The recipient of the 2013 ASM Graduate Teaching Award is Jo Handelsman, Ph.D., Yale University, New Haven, Connecticut. This award is given to an individual for the distinguished teaching of microbiology and mentoring of students at the graduate and postgraduate levels, and for encouraging students to subsequent achievement. Handelsman’s nominator, Eric V. Stabb, describes her as spreading “excellence in graduate teaching through publications, course materials, and service to groups such as the HHMI and the ASM committee on graduate education.”
Currently, Handelsman is a Howard Hughes Medical Institute Professor in the Department of Molecular, Cellular and Developmental Biology at Yale University. She received her Ph.D. in Molecular Biology from the University of Wisconsin-Madison in 1984 and served on the faculty there from 1985 until moving to Yale in 2010. Her research focuses on the genetic and functional diversity of microorganisms in soil and insect gut communities. She is one of the pioneers of functional metagenomics, an approach to accessing the genetic potential of unculturable bacteria in environmental samples for discovery of novel microbial products.
In addition to her research program, Handelsman is also known internationally for her efforts to improve science education and increase the participation of women and minorities in science at the university level. She co-founded the Women in Science and Engineering Leadership Institute at UW-Madison, which has designed and evaluated interventions intended to enhance the participation of women in science. Her leadership in education and women in science led to her appointment as the first President of the Rosalind Franklin Society and to serve on the National Academies' panel that wrote the 2006 report, "Beyond Bias and Barriers: Fulfilling the Potential of Women in Academic Science and Engineering."
Handelsman's former graduate students now occupy positions in academic and private-sector research laboratories. Anne Dunn, University of Oklahoma, a former Ph.D. student in Handelsman’s lab, provides a firsthand account of the impact Handelsman has on her students. Dunn says, “During my time in her lab, there were approximately six to seven graduate students. Despite this number, she found time to interact with all students on a daily basis, advising us on writing, teaching, oral presentations, and research. In addition she impacted students beyond her lab, through teaching a graduate level course on effective teaching and by making herself available to graduate students in general for advice.”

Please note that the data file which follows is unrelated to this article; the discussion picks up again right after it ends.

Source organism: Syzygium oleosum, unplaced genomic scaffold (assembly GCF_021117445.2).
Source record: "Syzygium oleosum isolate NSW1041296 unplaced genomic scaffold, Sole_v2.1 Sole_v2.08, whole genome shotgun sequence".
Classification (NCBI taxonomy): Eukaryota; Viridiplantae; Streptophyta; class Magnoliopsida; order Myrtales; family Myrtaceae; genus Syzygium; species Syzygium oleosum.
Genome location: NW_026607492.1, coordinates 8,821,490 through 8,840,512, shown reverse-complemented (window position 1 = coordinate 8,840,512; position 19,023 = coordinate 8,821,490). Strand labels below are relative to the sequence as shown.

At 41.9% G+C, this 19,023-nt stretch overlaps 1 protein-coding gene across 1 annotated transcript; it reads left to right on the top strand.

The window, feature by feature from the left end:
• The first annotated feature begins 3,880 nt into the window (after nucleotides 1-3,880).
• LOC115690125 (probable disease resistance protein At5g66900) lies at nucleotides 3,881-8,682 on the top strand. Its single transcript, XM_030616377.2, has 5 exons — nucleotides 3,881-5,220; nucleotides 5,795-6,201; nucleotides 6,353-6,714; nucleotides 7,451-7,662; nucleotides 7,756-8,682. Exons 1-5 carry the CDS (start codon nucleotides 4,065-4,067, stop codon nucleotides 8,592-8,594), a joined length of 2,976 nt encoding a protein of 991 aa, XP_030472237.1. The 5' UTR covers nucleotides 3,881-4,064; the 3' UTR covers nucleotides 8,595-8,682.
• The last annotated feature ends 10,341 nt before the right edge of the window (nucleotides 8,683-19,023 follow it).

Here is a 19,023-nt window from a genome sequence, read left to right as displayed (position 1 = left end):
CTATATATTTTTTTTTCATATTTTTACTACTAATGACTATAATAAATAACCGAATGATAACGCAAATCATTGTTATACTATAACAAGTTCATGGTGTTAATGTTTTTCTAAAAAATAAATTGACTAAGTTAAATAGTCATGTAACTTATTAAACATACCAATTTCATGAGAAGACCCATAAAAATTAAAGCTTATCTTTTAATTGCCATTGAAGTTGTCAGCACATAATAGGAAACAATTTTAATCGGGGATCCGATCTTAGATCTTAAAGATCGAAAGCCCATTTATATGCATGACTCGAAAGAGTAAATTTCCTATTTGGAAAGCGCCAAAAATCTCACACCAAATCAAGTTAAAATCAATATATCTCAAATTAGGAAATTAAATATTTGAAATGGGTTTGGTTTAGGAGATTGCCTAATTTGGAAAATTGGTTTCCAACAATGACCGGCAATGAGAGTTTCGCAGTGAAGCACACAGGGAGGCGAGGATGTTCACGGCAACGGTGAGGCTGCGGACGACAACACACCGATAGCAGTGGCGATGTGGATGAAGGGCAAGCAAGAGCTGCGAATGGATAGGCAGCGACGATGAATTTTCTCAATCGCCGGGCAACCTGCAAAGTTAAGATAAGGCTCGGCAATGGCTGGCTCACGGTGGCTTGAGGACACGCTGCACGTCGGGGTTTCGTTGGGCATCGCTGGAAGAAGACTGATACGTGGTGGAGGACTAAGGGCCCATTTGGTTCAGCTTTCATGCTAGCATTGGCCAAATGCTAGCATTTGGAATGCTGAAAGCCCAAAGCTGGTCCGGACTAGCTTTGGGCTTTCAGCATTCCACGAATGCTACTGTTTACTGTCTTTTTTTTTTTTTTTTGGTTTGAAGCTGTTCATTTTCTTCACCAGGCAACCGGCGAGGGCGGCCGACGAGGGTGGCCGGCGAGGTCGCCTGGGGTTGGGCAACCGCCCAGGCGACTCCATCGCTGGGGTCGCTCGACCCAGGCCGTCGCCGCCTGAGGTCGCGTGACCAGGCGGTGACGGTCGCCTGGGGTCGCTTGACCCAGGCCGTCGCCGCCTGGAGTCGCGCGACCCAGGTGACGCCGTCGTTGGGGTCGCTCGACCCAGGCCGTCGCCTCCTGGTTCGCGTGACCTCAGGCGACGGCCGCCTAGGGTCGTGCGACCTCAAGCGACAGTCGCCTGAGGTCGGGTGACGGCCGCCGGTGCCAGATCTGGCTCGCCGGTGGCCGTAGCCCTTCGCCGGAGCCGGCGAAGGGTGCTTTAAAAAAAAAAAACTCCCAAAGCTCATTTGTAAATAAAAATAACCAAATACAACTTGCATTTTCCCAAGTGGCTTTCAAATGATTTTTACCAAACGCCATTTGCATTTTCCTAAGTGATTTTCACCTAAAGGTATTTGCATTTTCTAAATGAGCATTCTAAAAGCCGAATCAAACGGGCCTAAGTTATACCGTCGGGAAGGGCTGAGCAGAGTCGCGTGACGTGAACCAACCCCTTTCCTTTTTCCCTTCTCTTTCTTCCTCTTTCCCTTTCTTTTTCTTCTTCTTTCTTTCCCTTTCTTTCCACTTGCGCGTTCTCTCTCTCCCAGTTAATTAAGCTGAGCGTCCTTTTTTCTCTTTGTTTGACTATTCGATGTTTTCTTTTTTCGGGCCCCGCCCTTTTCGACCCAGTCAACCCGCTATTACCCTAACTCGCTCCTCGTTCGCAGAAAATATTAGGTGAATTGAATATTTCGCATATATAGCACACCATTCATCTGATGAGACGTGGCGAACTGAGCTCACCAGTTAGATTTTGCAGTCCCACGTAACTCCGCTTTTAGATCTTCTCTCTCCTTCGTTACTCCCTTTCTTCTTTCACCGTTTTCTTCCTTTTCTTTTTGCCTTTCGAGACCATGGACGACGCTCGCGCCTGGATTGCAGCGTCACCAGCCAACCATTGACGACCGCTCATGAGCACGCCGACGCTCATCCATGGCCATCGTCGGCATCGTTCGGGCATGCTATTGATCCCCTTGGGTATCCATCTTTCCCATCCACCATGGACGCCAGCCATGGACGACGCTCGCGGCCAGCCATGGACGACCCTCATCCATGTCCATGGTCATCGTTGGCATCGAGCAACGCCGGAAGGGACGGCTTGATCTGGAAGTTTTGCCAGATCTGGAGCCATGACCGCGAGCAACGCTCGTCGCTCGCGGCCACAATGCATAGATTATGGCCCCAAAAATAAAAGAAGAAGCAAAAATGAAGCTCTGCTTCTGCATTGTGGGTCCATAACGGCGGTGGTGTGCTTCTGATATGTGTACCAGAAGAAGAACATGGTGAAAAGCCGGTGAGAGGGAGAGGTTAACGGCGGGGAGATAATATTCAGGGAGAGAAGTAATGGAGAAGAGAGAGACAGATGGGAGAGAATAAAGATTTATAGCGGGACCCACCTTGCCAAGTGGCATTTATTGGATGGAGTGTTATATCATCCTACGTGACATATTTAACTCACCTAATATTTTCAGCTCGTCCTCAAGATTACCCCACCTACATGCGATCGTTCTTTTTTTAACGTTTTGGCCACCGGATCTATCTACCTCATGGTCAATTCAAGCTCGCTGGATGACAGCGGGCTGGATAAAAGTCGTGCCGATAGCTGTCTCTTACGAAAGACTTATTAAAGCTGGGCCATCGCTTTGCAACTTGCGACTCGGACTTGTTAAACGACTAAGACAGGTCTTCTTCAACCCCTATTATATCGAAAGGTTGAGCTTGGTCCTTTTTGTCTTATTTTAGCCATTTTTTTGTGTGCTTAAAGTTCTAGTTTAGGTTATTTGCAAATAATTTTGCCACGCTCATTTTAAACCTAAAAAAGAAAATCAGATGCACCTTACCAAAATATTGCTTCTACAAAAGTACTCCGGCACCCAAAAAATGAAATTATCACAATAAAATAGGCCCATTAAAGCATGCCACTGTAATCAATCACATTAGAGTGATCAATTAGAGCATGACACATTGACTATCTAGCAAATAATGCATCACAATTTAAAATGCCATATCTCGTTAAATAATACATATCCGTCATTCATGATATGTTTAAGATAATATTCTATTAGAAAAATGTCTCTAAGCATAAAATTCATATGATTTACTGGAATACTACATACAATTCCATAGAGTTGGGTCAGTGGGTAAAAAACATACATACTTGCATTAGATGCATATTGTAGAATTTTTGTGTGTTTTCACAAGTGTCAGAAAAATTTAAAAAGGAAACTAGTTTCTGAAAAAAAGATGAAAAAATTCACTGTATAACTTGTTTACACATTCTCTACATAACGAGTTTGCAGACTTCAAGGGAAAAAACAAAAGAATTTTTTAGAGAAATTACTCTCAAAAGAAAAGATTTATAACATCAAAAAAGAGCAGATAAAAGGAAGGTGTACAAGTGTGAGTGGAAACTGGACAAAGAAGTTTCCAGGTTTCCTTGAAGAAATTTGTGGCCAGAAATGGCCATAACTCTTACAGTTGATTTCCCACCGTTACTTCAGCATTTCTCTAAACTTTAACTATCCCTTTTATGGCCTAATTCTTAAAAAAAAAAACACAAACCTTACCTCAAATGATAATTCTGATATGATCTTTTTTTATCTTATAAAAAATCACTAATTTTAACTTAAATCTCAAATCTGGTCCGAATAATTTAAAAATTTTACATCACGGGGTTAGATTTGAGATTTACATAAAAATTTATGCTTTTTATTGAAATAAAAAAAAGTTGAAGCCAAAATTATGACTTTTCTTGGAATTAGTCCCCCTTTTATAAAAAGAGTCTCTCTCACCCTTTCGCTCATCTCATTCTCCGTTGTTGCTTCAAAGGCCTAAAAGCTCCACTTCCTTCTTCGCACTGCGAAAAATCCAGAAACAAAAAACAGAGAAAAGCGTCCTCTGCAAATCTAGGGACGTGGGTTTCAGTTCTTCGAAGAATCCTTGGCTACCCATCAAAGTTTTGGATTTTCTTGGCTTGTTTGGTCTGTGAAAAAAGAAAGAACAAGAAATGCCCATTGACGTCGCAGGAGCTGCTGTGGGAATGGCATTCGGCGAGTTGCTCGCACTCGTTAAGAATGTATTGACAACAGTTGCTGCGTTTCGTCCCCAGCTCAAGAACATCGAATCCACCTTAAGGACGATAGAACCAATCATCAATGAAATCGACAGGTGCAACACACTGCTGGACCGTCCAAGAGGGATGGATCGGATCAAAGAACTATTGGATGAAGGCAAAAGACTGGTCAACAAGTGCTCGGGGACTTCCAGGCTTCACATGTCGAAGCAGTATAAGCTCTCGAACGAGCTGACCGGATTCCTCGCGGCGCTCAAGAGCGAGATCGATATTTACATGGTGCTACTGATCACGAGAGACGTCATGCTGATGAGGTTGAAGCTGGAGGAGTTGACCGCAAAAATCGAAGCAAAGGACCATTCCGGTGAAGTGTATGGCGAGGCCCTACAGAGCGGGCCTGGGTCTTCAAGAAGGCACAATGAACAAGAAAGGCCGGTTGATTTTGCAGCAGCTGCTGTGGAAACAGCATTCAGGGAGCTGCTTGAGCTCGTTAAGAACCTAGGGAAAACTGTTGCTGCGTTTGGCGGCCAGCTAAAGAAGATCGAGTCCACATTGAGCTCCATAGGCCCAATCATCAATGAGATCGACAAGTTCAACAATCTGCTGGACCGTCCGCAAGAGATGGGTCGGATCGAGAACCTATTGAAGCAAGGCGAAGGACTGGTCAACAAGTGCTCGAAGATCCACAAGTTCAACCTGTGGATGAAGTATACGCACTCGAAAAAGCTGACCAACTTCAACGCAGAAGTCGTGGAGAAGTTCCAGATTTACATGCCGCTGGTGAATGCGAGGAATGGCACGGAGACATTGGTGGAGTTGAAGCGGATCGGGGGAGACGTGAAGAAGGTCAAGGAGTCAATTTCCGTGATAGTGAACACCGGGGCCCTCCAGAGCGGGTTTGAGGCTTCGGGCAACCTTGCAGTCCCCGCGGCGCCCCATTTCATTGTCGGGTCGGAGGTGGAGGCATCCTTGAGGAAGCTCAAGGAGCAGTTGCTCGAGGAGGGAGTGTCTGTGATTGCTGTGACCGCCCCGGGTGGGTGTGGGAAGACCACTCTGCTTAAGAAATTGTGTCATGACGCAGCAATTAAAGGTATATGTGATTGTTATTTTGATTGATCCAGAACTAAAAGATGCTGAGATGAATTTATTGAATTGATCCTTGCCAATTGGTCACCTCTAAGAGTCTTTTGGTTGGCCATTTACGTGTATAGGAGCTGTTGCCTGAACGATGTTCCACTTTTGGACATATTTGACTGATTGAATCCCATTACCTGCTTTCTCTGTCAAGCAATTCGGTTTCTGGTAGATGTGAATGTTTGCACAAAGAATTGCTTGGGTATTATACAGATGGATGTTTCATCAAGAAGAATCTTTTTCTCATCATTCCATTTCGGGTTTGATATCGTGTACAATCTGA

Handelsman is co-author of three books about teaching: Entering Mentoring, Scientific Teaching, and Biology Brought to Life. Stabb says, “I have used the Entering Mentoring handbook that she helped develop in workshops, and not only do graduate students find it useful, but such workshops would probably not exist if not for Jo's efforts.” She also co-edits the series, Controversies in Science and Technology. She is a fellow of the American Academy of Microbiology, Wisconsin Academy of Arts and Sciences, and the AAAS; member of the Connecticut Academy of Science and Engineering; Director of the Center for Scientific Teaching at Yale; and co-Director of the National Academies Summer Institute on Undergraduate Education in Biology. She was elected to serve as president of ASM 2013-14; has received numerous awards in recognition of her mentoring, teaching, and research contributions; and in 2009, Seed magazine named her "A Revolutionary Mind" in recognition of her unorthodox ideas. In 2011, she was one of 11 individuals selected by President Barack Obama to receive the Presidential Award for Excellence in Science, Mathematics, and Engineering Mentoring and recently co-chaired a working group that produced the report to the President, “Engage to Excel: Producing One Million Additional College Graduates with Degrees in Science, Technology, Engineering, and Mathematics,” about improving STEM education in postsecondary education.
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